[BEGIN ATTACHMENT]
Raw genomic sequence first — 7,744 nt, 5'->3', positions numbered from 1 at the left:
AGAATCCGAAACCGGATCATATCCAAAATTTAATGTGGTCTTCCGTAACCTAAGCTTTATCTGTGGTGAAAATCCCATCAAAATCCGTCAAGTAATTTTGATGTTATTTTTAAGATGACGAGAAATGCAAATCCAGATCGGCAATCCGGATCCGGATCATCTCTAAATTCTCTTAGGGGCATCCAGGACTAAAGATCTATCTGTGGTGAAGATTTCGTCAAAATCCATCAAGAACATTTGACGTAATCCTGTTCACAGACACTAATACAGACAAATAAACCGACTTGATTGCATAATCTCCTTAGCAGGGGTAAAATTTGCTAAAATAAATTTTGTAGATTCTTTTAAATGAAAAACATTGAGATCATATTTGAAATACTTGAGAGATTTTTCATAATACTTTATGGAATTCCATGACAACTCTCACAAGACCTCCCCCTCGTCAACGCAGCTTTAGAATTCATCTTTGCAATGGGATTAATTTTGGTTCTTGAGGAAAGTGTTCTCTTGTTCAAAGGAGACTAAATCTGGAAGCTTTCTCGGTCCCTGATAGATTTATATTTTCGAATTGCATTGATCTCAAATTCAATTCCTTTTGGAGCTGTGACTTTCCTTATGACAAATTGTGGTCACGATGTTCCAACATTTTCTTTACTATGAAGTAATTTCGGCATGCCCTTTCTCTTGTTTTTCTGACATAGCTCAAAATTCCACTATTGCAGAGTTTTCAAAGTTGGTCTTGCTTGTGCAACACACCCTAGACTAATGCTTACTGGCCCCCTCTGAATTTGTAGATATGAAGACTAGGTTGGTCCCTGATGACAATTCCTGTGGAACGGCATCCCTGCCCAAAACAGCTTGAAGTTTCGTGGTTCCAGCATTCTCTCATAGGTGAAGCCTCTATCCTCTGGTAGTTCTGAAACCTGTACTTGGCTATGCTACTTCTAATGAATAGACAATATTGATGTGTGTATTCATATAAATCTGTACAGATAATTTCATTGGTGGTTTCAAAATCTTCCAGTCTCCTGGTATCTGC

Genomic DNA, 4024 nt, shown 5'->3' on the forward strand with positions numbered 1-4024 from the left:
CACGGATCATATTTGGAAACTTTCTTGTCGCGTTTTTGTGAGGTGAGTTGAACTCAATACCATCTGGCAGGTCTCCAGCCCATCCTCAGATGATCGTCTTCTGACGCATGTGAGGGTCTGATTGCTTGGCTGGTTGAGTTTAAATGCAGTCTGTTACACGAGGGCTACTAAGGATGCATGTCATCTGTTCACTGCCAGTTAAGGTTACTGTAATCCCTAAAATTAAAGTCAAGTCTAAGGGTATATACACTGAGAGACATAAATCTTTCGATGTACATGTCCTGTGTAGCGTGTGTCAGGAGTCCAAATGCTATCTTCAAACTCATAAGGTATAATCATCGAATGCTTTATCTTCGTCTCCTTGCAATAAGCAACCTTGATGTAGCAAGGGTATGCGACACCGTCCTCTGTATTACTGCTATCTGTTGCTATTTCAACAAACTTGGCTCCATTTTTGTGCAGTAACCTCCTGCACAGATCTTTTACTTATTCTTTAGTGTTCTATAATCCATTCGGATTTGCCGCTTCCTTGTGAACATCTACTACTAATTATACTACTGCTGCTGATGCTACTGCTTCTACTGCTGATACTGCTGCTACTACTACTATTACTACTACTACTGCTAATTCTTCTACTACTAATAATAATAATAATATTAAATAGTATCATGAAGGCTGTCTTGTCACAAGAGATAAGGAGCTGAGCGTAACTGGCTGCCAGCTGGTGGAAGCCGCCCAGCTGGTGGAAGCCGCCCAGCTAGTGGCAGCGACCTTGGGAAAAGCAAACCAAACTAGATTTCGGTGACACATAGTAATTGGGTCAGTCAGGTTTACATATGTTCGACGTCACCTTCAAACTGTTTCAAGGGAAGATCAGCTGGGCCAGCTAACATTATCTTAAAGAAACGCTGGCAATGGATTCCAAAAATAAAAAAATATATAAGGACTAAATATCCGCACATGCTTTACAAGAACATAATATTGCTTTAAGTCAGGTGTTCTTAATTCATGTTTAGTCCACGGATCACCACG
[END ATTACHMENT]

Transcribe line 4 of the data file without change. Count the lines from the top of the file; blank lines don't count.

CACGGATCATATTTGGAAACTTTCTTGTCGCGTTTTTGTGAGGTGAGTTGAACTCAATACCATCTGGCAGGTCTCCAGCCCATCCTCAGATGATCGTCTTCTGACGCATGTGAGGGTCTGATTGCTTGGCTGGTTGAGTTTAAATGCAGTCTGTTACACGAGGGCTACTAAGGATGCATGTCATCTGTTCACTGCCAGTTAAGGTTACTGTAATCCCTAAAATTAAAGTCAAGTCTAAGGGTATATACACTGAGAGACATAAATCTTTCGATGTACATGTCCTGTGTAGCGTGTGTCAGGAGTCCAAATGCTATCTTCAAACTCATAAGGTATAATCATCGAATGCTTTATCTTCGTCTCCTTGCAATAAGCAACCTTGATGTAGCAAGGGTATGCGACACCGTCCTCTGTATTACTGCTATCTGTTGCTATTTCAACAAACTTGGCTCCATTTTTGTGCAGTAACCTCCTGCACAGATCTTTTACTTATTCTTTAGTGTTCTATAATCCATTCGGATTTGCCGCTTCCTTGTGAACATCTACTACTAATTATACTACTGCTGCTGATGCTACTGCTTCTACTGCTGATACTGCTGCTACTACTACTATTACTACTACTACTGCTAATTCTTCTACTACTAATAATAATAATAATATTAAATAGTATCATGAAGGCTGTCTTGTCACAAGAGATAAGGAGCTGAGCGTAACTGGCTGCCAGCTGGTGGAAGCCGCCCAGCTGGTGGAAGCCGCCCAGCTAGTGGCAGCGACCTTGGGAAAAGCAAACCAAACTAGATTTCGGTGACACATAGTAATTGGGTCAGTCAGGTTTACATATGTTCGACGTCACCTTCAAACTGTTTCAAGGGAAGATCAGCTGGGCCAGCTAACATTATCTTAAAGAAACGCTGGCAATGGATTCCAAAAATAAAAAAATATATAAGGACTAAATATCCGCACATGCTTTACAAGAACATAATATTGCTTTAAGTCAGGTGTTCTTAATTCATGTTTAGTCCACGGATCACCACG